(2) The disclosure or redisclosure completes a financial transaction requested or authorized by the subject of the biometric identifier or the biometric information or the subject's legally authorized representative;

(3) The disclosure or redisclosure is required by state or federal law or municipal ordinance; or

(4) The disclosure is required pursuant to a valid warrant or subpoena issued by a court of competent jurisdiction.

(e) A private entity in possession of a biometric identifier or biometric information shall:

(1) Store, transmit, and protect from disclosure all biometric identifiers and biometric information using the reasonable standard of care within the private entity's industry; and

(2) Store, transmit, and protect from disclosure all biometric identifiers and biometric information in a manner that is the same as or more protective than the way the private entity stores, transmits, and protects other confidential and sensitive information.

§15-15-4. Right of action.


Any person aggrieved by a violation of this article has a right of action in circuit court or as a supplemental claim in federal district court against an offending party. A prevailing party may recover for each violation:

(1) Against a private entity that negligently violates a provision of this article, liquidated damages of $1,000 or actual damages, whichever is greater;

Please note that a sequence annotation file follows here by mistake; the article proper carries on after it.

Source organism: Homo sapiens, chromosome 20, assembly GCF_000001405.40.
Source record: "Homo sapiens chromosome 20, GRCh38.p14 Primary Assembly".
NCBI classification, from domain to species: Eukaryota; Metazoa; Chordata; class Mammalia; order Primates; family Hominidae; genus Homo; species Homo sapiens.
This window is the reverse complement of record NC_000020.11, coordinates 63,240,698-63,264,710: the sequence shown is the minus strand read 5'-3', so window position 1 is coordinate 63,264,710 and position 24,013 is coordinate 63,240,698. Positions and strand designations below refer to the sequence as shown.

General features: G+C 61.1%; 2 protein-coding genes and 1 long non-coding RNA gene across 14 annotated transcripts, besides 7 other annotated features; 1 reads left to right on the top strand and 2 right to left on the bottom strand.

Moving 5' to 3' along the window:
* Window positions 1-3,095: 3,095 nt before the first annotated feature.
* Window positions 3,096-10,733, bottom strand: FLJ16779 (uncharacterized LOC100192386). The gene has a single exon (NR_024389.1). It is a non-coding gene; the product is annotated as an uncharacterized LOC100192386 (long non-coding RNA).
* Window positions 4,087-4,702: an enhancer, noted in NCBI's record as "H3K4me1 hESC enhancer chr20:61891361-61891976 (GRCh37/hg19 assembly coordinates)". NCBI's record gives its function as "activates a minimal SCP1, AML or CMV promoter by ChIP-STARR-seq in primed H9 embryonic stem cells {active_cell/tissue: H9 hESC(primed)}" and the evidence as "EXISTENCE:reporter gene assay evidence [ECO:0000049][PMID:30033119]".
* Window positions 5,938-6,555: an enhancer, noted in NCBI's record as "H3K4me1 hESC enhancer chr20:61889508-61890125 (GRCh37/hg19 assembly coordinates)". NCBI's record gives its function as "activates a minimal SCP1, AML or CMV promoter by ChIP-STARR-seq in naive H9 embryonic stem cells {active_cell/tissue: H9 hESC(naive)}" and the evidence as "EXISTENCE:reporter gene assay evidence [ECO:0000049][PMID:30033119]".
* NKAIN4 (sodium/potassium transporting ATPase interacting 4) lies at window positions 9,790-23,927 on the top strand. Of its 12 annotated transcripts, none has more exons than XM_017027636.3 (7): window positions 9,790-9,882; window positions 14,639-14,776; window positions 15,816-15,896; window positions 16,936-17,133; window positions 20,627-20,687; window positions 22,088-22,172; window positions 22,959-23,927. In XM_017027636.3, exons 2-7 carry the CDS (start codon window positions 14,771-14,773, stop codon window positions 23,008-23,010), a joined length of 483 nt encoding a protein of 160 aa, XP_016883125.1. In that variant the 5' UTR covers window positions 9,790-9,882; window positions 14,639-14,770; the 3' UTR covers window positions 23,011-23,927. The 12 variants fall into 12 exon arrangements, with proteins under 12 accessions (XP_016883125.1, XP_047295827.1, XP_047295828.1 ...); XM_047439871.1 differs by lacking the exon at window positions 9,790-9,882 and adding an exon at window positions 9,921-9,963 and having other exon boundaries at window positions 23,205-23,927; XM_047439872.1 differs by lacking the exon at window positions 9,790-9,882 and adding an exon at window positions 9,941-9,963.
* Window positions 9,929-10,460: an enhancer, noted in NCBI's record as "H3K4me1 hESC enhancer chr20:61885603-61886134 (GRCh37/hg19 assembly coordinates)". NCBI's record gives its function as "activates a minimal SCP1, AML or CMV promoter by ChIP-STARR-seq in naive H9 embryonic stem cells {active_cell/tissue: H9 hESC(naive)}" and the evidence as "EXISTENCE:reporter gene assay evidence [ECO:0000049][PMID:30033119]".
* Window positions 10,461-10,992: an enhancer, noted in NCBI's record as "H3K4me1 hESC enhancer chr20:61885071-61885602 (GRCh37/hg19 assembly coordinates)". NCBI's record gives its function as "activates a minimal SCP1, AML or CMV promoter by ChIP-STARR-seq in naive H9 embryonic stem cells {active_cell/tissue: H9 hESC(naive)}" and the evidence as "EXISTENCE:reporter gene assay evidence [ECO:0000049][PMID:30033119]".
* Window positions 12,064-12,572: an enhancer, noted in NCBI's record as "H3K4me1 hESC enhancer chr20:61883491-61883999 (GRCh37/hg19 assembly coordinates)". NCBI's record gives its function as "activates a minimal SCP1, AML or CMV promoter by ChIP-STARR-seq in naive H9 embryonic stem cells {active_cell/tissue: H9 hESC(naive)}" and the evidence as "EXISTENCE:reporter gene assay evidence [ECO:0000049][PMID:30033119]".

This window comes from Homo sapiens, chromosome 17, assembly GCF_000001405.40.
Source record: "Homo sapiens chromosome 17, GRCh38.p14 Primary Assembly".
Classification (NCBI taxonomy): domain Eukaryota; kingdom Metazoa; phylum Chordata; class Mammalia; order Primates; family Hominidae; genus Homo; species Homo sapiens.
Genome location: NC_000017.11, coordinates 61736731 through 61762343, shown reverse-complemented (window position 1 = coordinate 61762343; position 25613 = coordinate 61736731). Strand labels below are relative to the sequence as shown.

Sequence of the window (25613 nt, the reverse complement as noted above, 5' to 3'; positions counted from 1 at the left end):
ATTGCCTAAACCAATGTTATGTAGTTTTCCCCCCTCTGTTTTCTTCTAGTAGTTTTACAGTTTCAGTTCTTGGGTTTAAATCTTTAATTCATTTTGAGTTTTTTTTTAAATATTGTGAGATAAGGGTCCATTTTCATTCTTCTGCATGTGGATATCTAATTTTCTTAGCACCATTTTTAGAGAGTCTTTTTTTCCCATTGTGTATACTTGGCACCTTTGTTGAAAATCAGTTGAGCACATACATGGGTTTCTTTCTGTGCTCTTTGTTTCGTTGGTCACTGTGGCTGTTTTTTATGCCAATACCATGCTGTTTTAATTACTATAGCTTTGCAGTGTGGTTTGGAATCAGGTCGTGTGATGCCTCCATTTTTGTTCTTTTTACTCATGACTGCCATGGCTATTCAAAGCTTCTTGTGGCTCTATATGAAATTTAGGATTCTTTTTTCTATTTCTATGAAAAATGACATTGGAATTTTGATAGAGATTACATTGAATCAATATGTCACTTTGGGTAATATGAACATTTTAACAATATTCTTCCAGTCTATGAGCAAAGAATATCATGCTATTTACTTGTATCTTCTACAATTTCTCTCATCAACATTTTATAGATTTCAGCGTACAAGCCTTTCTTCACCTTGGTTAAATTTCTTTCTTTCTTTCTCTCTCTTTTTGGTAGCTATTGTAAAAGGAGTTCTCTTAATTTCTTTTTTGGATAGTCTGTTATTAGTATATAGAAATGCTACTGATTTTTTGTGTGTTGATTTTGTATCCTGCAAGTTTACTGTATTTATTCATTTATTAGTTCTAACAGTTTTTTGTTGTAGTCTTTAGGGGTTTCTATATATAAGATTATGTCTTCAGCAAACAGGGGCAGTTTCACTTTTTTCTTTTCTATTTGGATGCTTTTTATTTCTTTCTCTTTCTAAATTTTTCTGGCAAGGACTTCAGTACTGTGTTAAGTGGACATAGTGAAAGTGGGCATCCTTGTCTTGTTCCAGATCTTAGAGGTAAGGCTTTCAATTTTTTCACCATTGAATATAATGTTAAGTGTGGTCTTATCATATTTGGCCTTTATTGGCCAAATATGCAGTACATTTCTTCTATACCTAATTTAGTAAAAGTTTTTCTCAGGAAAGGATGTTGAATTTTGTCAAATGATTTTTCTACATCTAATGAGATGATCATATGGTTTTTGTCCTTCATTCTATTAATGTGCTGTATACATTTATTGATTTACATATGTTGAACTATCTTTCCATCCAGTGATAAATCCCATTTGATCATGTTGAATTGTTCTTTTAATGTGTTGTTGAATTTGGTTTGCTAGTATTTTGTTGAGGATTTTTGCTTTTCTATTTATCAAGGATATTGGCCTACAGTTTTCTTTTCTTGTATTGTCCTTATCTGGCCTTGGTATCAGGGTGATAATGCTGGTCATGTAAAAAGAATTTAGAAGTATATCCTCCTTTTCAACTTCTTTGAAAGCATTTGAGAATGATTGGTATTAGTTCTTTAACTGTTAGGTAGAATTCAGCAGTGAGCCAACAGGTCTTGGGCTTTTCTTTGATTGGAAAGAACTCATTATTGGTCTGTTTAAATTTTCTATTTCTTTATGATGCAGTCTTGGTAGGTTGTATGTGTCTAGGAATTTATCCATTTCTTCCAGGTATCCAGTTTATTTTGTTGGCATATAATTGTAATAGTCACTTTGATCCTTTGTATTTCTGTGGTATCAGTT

(2) Against a private entity that intentionally or recklessly violates a provision of this article, liquidated damages of $5,000 or actual damages, whichever is greater;

(3) Reasonable attorneys' fees and costs, including expert witness fees and other litigation expenses; and

(4) Other relief, including an injunction, as the state or federal court may consider appropriate.

§15-15-5. Construction.


(a) Nothing in this article may be construed to impact the admission or discovery of biometric identifiers and biometric information in any action of any kind in any court, or before any tribunal, board, agency, or person.

(b) Nothing in this article may be construed to conflict with the federal Health Insurance Portability and Accountability Act of 1996 and the rules promulgated under that act.

(c) Nothing in this article may be considered to apply in any manner to a financial institution or an affiliate of a financial institution that is subject to Title V of the federal Gramm-Leach-Bliley Act of 1999 and the rules promulgated thereunder.

(d) Nothing in this article may be construed to apply to a contractor, subcontractor, or agent of a state agency or local unit of government when working for that state agency or local unit of government.

 

NOTE: The purpose of this bill is to create the biometric information privacy act. The bill regulates the retention, collection, disclosure, and destruction of biometric identifiers or biometric information.

Strike-throughs indicate language that would be stricken from a heading or the present law and underscoring indicates new language that would be added.